Meltdown 101

As an autistic mom of an autistic child, I know about meltdowns. Unfortunately, most allistic (non autistic) parents of autistic and neurodivergent children don’t really understand meltdowns, or how they differ from tantrums. I recently invited autistic friends who have had meltdowns to share what they wish peoplmoment. Here are their answers. 

We wish people knew… It’s not misbehavior.

  • “That we’re not having meltdowns at you, ever.”
  • “We aren’t doing it for attention or to be disruptive; that it’s because we’re in pain.”
  • “It’s not because we lack self control or don’t care about others
  • “We are more embarrassed/ashamed to be having one in public than you are to be near us.”
  • “I’m not just being an asshole, and I’m not enjoying it either.”
  • “That I’m not doing this to spite you.”
  • “It happens to us, and it’s about us not being okay.”

Meltdowns communicate disabling upset

  • “That a meltdown is communication. It’s data, and the more real you treat it, the clearer its message will be.”
  • “Meltdowns happen in my brain/body, not my heart/feels.”
  • “Meltdowns don’t all look the same. They aren’t all kicking and screaming. Sometimes they look like being quiet and confused.”
  • “Treat a meltdown like a medical episode, such as a seizure or migraine.”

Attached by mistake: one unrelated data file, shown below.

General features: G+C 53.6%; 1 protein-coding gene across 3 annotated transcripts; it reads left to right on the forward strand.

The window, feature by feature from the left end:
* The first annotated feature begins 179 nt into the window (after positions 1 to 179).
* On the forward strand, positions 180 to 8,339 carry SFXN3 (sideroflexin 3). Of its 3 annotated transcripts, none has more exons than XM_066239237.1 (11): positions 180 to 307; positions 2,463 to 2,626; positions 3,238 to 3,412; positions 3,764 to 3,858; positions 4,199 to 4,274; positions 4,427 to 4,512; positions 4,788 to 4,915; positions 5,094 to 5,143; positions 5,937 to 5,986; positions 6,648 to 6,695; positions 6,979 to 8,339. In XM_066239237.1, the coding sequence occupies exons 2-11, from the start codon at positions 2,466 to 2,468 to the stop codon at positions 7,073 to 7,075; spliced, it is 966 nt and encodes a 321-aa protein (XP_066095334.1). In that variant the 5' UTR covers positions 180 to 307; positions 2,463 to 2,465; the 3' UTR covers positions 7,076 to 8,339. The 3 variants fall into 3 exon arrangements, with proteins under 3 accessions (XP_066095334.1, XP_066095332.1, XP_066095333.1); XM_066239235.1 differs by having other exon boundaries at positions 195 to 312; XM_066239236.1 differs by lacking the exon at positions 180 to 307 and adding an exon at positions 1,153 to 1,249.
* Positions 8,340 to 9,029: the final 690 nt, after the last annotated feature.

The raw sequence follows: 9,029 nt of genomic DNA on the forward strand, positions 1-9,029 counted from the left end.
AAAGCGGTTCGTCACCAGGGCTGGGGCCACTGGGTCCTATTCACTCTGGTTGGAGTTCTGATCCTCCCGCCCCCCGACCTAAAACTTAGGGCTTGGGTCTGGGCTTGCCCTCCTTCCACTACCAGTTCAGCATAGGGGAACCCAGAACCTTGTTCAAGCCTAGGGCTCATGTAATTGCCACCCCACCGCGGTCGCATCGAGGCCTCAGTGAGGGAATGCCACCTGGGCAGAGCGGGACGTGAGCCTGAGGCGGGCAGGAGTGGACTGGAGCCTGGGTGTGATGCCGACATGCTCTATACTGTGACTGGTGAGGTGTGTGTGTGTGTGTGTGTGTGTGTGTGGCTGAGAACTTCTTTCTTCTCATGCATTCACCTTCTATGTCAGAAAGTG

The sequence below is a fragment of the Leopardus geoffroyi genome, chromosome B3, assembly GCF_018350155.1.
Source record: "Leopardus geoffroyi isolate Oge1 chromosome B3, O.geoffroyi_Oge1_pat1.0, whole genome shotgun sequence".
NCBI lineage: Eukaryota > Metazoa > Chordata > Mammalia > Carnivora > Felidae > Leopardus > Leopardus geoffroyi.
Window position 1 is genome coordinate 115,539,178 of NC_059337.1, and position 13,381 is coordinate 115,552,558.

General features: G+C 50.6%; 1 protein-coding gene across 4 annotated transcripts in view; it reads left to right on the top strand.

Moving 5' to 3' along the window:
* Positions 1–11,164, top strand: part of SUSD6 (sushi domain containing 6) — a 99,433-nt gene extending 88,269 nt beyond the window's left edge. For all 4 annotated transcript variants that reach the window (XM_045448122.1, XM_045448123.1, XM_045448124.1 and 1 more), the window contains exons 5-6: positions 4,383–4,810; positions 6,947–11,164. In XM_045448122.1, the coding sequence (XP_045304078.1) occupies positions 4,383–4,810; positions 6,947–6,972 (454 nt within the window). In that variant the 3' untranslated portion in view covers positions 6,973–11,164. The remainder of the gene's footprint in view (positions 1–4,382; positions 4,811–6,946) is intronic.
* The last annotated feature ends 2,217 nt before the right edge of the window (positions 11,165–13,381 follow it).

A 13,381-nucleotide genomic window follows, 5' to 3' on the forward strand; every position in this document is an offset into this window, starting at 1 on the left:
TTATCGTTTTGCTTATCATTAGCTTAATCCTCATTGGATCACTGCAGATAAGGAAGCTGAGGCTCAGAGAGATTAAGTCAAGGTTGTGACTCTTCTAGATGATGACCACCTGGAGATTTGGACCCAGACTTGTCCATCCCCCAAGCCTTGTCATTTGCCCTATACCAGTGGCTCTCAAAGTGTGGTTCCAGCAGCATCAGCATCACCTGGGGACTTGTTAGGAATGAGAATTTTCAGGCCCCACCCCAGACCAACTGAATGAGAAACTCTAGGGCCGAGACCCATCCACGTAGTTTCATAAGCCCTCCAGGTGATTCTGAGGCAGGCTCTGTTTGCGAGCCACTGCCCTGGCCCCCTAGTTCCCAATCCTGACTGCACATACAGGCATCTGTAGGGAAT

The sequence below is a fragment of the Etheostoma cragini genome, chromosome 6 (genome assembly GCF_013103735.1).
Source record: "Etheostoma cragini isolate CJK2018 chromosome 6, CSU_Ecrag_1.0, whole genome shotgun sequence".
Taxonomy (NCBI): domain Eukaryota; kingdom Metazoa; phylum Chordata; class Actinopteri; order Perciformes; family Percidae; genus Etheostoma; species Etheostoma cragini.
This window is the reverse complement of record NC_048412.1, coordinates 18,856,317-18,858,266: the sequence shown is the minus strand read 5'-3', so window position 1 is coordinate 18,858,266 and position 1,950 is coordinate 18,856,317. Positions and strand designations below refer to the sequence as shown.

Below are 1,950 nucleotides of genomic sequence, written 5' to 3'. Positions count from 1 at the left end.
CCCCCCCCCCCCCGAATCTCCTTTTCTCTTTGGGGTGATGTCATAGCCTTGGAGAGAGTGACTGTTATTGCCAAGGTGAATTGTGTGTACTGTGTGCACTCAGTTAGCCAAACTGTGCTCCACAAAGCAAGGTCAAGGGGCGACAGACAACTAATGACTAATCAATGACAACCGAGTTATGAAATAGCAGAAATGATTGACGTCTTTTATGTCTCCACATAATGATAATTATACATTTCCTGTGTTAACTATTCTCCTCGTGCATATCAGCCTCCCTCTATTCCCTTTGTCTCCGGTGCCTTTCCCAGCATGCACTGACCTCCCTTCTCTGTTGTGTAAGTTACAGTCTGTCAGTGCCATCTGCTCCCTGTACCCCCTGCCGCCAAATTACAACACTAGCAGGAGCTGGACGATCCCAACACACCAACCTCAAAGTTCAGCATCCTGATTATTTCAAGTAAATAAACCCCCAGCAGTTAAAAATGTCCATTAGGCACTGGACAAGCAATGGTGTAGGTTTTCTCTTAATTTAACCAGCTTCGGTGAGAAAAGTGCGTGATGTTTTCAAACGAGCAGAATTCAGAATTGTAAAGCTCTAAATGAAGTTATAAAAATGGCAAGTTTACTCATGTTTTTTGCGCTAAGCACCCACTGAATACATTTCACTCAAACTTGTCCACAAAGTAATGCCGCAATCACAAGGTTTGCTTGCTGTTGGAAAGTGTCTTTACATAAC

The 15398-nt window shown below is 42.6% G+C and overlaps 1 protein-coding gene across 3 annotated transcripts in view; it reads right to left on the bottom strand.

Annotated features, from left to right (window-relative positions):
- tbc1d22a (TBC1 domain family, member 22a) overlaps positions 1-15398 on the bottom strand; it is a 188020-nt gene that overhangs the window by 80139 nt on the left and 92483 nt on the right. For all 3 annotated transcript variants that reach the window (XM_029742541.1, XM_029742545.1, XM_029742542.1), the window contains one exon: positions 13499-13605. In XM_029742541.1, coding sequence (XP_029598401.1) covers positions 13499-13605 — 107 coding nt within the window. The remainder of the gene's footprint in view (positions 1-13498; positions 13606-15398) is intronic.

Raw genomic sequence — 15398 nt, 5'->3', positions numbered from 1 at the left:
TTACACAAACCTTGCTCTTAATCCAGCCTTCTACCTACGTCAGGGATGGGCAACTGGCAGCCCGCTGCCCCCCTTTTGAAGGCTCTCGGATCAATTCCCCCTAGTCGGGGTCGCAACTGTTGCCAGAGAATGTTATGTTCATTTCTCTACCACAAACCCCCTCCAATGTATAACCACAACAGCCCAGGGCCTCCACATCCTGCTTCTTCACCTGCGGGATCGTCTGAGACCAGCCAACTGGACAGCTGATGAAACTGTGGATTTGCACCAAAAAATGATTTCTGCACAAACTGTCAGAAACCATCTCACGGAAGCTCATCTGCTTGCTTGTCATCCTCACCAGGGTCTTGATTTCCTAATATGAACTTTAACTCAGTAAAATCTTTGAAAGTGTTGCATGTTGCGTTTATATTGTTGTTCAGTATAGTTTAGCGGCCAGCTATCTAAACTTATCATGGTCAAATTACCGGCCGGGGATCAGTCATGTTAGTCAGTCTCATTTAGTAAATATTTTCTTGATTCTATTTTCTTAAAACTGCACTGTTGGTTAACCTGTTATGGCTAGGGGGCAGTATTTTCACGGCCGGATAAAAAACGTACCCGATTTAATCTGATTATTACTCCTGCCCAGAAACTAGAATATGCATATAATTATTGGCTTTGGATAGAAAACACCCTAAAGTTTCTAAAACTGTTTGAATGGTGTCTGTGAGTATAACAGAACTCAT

They can usually be prevented 

  • Meltdowns “are largely (not totally) preventable”.
  • “They don’t just happen out of thin air. People might not verbally tell you that they are reaching the breaking point, but there will usually be signs. Pay attention.”
  • “Know your child’s triggers and address them before they become a problem.” 
  • “I don’t go from passing for normal to meltdown in 0 seconds. You missed the cues. And if I didn’t have to pass for normal.. I’d not be as likely to melt down.”
  • “A meltdown isn’t always because I’m sad or upset. Sometimes just overwhelmed.” 
  • “The triggers of a meltdown may not  seem important or meaningful to you, but your opinion and experience are not objective just because you’re allistic.” 

How to respond in the moment

  • “Help us get to a dark cozy quiet space where we won’t be disturbed or forced to socialize.”
  • “If someone is having a meltdown and needs to be left alone, get out of their space.” 
  • “Do not crowd, hug, or touch me.”
  • “I often can’t speak. If I’m not responding or take a long time to answer, prompt me that it’s okay to use my phone or other writing implement.” 
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